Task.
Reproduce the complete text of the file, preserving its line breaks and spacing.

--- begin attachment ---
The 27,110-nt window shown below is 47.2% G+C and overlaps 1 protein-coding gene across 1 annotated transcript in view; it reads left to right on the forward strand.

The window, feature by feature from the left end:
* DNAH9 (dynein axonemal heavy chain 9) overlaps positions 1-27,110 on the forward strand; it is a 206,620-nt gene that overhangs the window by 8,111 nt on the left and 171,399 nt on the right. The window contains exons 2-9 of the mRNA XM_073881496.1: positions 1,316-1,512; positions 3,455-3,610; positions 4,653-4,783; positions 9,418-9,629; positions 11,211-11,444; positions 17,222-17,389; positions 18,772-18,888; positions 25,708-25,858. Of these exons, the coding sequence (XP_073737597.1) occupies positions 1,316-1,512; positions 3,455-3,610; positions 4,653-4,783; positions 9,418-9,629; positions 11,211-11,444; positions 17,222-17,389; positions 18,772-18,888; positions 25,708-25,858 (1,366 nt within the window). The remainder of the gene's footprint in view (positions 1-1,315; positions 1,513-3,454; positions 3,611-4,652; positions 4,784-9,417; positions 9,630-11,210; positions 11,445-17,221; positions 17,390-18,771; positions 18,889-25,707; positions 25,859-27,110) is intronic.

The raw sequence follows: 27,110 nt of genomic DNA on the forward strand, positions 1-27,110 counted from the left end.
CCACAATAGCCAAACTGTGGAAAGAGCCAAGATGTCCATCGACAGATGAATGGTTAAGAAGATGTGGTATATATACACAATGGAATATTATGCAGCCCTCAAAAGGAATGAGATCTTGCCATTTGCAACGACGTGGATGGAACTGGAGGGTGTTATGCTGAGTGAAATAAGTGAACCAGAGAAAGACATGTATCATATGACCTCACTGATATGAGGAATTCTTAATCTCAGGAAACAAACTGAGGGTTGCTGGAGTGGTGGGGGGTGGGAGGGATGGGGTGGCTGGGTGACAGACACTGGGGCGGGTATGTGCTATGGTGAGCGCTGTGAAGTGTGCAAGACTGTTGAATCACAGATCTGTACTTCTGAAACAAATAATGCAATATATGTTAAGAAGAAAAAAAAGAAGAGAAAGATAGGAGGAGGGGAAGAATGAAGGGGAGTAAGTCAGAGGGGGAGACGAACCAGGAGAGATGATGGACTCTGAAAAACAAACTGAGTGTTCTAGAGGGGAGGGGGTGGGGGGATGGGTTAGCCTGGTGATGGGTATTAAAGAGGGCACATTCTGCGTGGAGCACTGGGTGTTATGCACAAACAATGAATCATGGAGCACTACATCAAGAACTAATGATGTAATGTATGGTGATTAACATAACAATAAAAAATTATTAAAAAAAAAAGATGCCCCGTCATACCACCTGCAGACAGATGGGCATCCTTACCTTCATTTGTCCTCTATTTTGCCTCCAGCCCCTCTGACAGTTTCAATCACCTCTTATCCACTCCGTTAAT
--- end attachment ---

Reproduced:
The 27,110-nt window shown below is 47.2% G+C and overlaps 1 protein-coding gene across 1 annotated transcript in view; it reads left to right on the forward strand.

The window, feature by feature from the left end:
* DNAH9 (dynein axonemal heavy chain 9) overlaps positions 1-27,110 on the forward strand; it is a 206,620-nt gene that overhangs the window by 8,111 nt on the left and 171,399 nt on the right. The window contains exons 2-9 of the mRNA XM_073881496.1: positions 1,316-1,512; positions 3,455-3,610; positions 4,653-4,783; positions 9,418-9,629; positions 11,211-11,444; positions 17,222-17,389; positions 18,772-18,888; positions 25,708-25,858. Of these exons, the coding sequence (XP_073737597.1) occupies positions 1,316-1,512; positions 3,455-3,610; positions 4,653-4,783; positions 9,418-9,629; positions 11,211-11,444; positions 17,222-17,389; positions 18,772-18,888; positions 25,708-25,858 (1,366 nt within the window). The remainder of the gene's footprint in view (positions 1-1,315; positions 1,513-3,454; positions 3,611-4,652; positions 4,784-9,417; positions 9,630-11,210; positions 11,445-17,221; positions 17,390-18,771; positions 18,889-25,707; positions 25,859-27,110) is intronic.

The raw sequence follows: 27,110 nt of genomic DNA on the forward strand, positions 1-27,110 counted from the left end.
CCACAATAGCCAAACTGTGGAAAGAGCCAAGATGTCCATCGACAGATGAATGGTTAAGAAGATGTGGTATATATACACAATGGAATATTATGCAGCCCTCAAAAGGAATGAGATCTTGCCATTTGCAACGACGTGGATGGAACTGGAGGGTGTTATGCTGAGTGAAATAAGTGAACCAGAGAAAGACATGTATCATATGACCTCACTGATATGAGGAATTCTTAATCTCAGGAAACAAACTGAGGGTTGCTGGAGTGGTGGGGGGTGGGAGGGATGGGGTGGCTGGGTGACAGACACTGGGGCGGGTATGTGCTATGGTGAGCGCTGTGAAGTGTGCAAGACTGTTGAATCACAGATCTGTACTTCTGAAACAAATAATGCAATATATGTTAAGAAGAAAAAAAAGAAGAGAAAGATAGGAGGAGGGGAAGAATGAAGGGGAGTAAGTCAGAGGGGGAGACGAACCAGGAGAGATGATGGACTCTGAAAAACAAACTGAGTGTTCTAGAGGGGAGGGGGTGGGGGGATGGGTTAGCCTGGTGATGGGTATTAAAGAGGGCACATTCTGCGTGGAGCACTGGGTGTTATGCACAAACAATGAATCATGGAGCACTACATCAAGAACTAATGATGTAATGTATGGTGATTAACATAACAATAAAAAATTATTAAAAAAAAAAGATGCCCCGTCATACCACCTGCAGACAGATGGGCATCCTTACCTTCATTTGTCCTCTATTTTGCCTCCAGCCCCTCTGACAGTTTCAATCACCTCTTATCCACTCCGTTAAT